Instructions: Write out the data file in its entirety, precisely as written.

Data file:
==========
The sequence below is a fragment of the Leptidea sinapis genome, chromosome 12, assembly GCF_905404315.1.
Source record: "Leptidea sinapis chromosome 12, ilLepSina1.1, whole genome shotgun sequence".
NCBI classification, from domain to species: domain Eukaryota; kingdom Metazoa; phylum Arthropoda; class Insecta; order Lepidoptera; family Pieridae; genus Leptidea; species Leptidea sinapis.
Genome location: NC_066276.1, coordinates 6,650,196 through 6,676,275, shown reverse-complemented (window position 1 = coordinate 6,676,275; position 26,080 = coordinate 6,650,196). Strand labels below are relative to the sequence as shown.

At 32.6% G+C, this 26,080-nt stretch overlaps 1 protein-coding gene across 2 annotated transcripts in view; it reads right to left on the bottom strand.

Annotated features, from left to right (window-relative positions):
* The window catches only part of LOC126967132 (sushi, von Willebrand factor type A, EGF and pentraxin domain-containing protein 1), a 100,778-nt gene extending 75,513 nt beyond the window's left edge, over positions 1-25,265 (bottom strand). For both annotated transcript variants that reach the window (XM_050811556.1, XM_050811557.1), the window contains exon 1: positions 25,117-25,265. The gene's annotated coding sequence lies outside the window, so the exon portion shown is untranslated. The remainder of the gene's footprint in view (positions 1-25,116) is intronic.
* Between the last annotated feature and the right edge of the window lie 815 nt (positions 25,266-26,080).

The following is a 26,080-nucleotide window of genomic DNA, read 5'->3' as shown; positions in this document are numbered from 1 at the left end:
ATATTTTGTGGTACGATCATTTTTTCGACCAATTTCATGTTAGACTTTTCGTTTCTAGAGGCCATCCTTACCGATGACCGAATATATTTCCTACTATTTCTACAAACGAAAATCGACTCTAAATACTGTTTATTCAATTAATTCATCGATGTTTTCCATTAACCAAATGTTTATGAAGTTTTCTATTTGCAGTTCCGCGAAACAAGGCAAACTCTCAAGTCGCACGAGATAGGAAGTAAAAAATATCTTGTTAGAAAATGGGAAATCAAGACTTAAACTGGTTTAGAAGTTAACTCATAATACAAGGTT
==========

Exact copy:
The sequence below is a fragment of the Leptidea sinapis genome, chromosome 12, assembly GCF_905404315.1.
Source record: "Leptidea sinapis chromosome 12, ilLepSina1.1, whole genome shotgun sequence".
NCBI classification, from domain to species: domain Eukaryota; kingdom Metazoa; phylum Arthropoda; class Insecta; order Lepidoptera; family Pieridae; genus Leptidea; species Leptidea sinapis.
Genome location: NC_066276.1, coordinates 6,650,196 through 6,676,275, shown reverse-complemented (window position 1 = coordinate 6,676,275; position 26,080 = coordinate 6,650,196). Strand labels below are relative to the sequence as shown.

At 32.6% G+C, this 26,080-nt stretch overlaps 1 protein-coding gene across 2 annotated transcripts in view; it reads right to left on the bottom strand.

Annotated features, from left to right (window-relative positions):
* The window catches only part of LOC126967132 (sushi, von Willebrand factor type A, EGF and pentraxin domain-containing protein 1), a 100,778-nt gene extending 75,513 nt beyond the window's left edge, over positions 1-25,265 (bottom strand). For both annotated transcript variants that reach the window (XM_050811556.1, XM_050811557.1), the window contains exon 1: positions 25,117-25,265. The gene's annotated coding sequence lies outside the window, so the exon portion shown is untranslated. The remainder of the gene's footprint in view (positions 1-25,116) is intronic.
* Between the last annotated feature and the right edge of the window lie 815 nt (positions 25,266-26,080).

The following is a 26,080-nucleotide window of genomic DNA, read 5'->3' as shown; positions in this document are numbered from 1 at the left end:
ATATTTTGTGGTACGATCATTTTTTCGACCAATTTCATGTTAGACTTTTCGTTTCTAGAGGCCATCCTTACCGATGACCGAATATATTTCCTACTATTTCTACAAACGAAAATCGACTCTAAATACTGTTTATTCAATTAATTCATCGATGTTTTCCATTAACCAAATGTTTATGAAGTTTTCTATTTGCAGTTCCGCGAAACAAGGCAAACTCTCAAGTCGCACGAGATAGGAAGTAAAAAATATCTTGTTAGAAAATGGGAAATCAAGACTTAAACTGGTTTAGAAGTTAACTCATAATACAAGGTT